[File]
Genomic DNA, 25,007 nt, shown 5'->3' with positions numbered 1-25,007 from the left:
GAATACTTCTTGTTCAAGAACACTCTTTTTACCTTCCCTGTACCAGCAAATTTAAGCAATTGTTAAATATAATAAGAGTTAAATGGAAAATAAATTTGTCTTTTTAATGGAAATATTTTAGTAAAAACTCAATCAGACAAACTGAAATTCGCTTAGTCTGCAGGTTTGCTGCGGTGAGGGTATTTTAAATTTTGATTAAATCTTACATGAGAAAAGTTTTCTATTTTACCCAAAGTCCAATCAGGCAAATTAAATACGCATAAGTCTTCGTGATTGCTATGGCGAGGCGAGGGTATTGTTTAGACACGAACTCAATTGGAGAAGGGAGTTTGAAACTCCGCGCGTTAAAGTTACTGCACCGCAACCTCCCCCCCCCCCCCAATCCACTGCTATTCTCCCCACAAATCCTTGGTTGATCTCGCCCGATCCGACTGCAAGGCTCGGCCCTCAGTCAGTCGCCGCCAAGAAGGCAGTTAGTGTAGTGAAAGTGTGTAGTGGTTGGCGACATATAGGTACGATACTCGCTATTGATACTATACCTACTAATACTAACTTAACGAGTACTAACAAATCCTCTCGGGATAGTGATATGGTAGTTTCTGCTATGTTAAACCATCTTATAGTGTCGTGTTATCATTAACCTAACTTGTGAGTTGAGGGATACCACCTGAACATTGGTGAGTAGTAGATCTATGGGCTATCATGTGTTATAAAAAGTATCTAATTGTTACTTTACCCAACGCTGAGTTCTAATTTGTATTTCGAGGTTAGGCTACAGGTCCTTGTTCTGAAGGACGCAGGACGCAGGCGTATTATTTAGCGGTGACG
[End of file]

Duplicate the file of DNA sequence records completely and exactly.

Genomic DNA, 25,007 nt, shown 5'->3' with positions numbered 1-25,007 from the left:
GAATACTTCTTGTTCAAGAACACTCTTTTTACCTTCCCTGTACCAGCAAATTTAAGCAATTGTTAAATATAATAAGAGTTAAATGGAAAATAAATTTGTCTTTTTAATGGAAATATTTTAGTAAAAACTCAATCAGACAAACTGAAATTCGCTTAGTCTGCAGGTTTGCTGCGGTGAGGGTATTTTAAATTTTGATTAAATCTTACATGAGAAAAGTTTTCTATTTTACCCAAAGTCCAATCAGGCAAATTAAATACGCATAAGTCTTCGTGATTGCTATGGCGAGGCGAGGGTATTGTTTAGACACGAACTCAATTGGAGAAGGGAGTTTGAAACTCCGCGCGTTAAAGTTACTGCACCGCAACCTCCCCCCCCCCCCCAATCCACTGCTATTCTCCCCACAAATCCTTGGTTGATCTCGCCCGATCCGACTGCAAGGCTCGGCCCTCAGTCAGTCGCCGCCAAGAAGGCAGTTAGTGTAGTGAAAGTGTGTAGTGGTTGGCGACATATAGGTACGATACTCGCTATTGATACTATACCTACTAATACTAACTTAACGAGTACTAACAAATCCTCTCGGGATAGTGATATGGTAGTTTCTGCTATGTTAAACCATCTTATAGTGTCGTGTTATCATTAACCTAACTTGTGAGTTGAGGGATACCACCTGAACATTGGTGAGTAGTAGATCTATGGGCTATCATGTGTTATAAAAAGTATCTAATTGTTACTTTACCCAACGCTGAGTTCTAATTTGTATTTCGAGGTTAGGCTACAGGTCCTTGTTCTGAAGGACGCAGGACGCAGGCGTATTATTTAGCGGTGACG